Of course, the day before the race was also the runner’s expo, which is weirdly something I enjoy probably more than most people. I generally don’t end up buying anything at the expos, but I like to look around and get free samples of food or other small items. This expo was great for free stuff, let me tell you! Free mini-backpacks from Publix, samples of power bars, juices, and other awesome foods, and I grabbed some energy-beans that I could use the next day. I also dropped some serious cash on some (discounted, yay) socks, a new long sleeve running shirt, and a new Spibelt, but I was ok with it. Happy early birthday to me.
I went to bed early after a carb-load of delicious mexican food, and couldn’t sleep. I was worried about the weather, and running lists in my head of what I needed, even though every single item was neatly laid out on the bed next to me as I slept. I slept for what felt like a minute, and was woken up by my alarm at 4am. Anxious still, I got ready, checking the weather again. It seemed as though the threat of a thunderstorm (and canceling the race) was less likely, but rain was still a possibility. As long as it wasn’t a tornado, I felt I could handle it.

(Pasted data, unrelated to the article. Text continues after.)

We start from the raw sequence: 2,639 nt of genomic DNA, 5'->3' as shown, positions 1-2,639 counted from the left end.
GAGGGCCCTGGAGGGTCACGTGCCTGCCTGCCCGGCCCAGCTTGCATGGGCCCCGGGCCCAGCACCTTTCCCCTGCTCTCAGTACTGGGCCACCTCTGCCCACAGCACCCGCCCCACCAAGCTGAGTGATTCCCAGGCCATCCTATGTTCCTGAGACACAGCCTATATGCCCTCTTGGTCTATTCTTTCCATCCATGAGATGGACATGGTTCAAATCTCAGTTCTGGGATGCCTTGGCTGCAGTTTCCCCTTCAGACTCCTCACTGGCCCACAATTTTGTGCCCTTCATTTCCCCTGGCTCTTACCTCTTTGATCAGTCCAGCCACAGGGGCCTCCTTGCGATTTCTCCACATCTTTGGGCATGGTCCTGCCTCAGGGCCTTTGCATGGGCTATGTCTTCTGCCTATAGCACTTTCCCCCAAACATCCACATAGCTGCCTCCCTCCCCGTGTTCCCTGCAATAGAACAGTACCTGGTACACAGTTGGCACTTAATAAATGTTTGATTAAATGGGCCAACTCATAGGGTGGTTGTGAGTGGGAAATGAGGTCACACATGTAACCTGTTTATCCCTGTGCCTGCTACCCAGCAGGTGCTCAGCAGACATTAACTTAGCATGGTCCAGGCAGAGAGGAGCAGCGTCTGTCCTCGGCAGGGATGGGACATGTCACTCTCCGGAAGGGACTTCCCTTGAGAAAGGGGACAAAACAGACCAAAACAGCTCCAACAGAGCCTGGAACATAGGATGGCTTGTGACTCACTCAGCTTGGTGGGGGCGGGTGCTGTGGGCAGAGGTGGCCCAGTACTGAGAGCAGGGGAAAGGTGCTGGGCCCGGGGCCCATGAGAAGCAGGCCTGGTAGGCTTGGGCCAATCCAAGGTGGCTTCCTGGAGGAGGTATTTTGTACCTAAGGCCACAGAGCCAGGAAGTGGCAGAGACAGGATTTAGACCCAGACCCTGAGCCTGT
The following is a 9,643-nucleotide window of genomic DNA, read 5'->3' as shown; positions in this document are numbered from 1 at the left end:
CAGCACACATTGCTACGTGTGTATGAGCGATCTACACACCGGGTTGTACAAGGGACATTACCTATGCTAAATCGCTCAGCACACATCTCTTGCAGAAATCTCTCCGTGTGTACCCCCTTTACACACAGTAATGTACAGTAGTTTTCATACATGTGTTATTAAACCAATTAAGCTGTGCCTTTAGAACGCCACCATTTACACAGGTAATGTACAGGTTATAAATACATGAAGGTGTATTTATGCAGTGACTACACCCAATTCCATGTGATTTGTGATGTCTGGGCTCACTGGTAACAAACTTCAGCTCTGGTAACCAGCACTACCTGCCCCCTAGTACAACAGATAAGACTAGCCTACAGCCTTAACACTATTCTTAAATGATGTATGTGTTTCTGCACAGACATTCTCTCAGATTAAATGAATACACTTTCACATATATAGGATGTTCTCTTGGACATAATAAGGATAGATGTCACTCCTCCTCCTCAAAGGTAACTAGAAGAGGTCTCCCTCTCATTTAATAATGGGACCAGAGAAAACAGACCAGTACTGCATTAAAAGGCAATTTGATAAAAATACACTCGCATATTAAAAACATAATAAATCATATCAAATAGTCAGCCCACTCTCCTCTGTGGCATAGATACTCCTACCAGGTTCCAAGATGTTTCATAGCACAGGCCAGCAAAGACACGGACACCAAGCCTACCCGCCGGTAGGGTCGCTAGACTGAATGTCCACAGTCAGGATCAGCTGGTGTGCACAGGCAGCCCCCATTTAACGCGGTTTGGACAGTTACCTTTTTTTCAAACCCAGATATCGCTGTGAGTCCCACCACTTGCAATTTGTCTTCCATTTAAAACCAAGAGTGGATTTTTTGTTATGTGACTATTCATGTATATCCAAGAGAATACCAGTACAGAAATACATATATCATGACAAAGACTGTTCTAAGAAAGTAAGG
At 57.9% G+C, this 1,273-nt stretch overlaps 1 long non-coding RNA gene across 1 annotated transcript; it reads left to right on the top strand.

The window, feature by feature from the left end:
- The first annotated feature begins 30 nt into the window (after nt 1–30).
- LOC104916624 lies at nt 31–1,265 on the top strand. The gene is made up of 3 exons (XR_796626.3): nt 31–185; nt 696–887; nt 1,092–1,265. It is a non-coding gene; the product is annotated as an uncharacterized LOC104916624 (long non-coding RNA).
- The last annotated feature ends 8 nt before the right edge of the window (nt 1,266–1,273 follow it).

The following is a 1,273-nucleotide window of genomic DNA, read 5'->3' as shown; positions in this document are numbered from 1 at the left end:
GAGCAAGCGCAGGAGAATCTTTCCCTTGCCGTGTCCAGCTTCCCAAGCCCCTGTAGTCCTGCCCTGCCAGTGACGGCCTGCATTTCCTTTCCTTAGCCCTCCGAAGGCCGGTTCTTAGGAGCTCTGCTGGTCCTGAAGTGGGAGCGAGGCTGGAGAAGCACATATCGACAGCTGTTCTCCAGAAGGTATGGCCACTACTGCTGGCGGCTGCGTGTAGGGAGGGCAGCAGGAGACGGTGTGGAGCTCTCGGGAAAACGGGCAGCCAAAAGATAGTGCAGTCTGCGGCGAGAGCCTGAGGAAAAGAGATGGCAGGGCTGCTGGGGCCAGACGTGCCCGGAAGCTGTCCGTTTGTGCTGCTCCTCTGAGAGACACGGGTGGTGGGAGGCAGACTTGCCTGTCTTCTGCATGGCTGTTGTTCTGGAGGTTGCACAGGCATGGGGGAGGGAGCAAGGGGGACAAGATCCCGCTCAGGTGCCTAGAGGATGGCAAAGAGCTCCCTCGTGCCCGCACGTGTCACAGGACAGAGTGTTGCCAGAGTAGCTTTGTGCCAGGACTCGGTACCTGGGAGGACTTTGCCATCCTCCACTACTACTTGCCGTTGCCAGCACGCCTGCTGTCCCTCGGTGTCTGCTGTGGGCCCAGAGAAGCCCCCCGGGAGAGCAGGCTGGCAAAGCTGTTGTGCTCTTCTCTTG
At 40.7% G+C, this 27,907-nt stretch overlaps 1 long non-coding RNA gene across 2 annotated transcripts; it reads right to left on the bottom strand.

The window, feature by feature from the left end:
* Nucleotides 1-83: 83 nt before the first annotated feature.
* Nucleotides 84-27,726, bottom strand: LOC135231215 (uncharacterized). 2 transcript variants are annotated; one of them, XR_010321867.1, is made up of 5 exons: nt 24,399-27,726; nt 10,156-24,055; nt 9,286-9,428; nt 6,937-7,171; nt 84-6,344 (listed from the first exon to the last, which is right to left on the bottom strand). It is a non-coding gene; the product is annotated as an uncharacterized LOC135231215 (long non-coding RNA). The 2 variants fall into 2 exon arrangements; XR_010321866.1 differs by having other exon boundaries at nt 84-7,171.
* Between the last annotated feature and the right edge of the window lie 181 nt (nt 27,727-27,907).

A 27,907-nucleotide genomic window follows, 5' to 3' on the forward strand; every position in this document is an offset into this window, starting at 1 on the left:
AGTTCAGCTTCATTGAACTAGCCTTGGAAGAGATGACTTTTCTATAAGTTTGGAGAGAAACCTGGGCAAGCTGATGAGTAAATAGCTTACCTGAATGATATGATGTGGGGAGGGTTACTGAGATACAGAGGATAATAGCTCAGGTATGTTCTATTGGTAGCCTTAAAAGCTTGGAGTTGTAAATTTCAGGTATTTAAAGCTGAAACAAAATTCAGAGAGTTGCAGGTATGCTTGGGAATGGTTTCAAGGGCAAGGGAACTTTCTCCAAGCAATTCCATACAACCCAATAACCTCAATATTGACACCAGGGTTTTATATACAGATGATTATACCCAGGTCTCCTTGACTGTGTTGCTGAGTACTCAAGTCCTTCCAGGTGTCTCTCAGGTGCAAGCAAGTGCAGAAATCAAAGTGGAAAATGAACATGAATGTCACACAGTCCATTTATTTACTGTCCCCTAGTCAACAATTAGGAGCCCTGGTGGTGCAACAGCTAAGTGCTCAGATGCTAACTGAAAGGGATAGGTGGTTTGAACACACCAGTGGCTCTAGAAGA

We made our way to the designated parking area, scoring an awesome spot, and checking the radar. The storm had already traveled past us, and we were seeing the last remnants of it; small raindrops. It looked like we were in the clear. I couldn’t believe it.
After a long while of walking around, stopping to have our photo taken by event photographers that were crawling around the start area, and taking some of our own pictures, we headed close to the start line as the sun was rising and it began to get warmer and humid. We headed to our corral, and waited as speakers blasted with country music and the DJ’s chatting about the event. Finally, nearly 45 minutes later, we were up at the start line. Sun was shining, no rain…and we were off.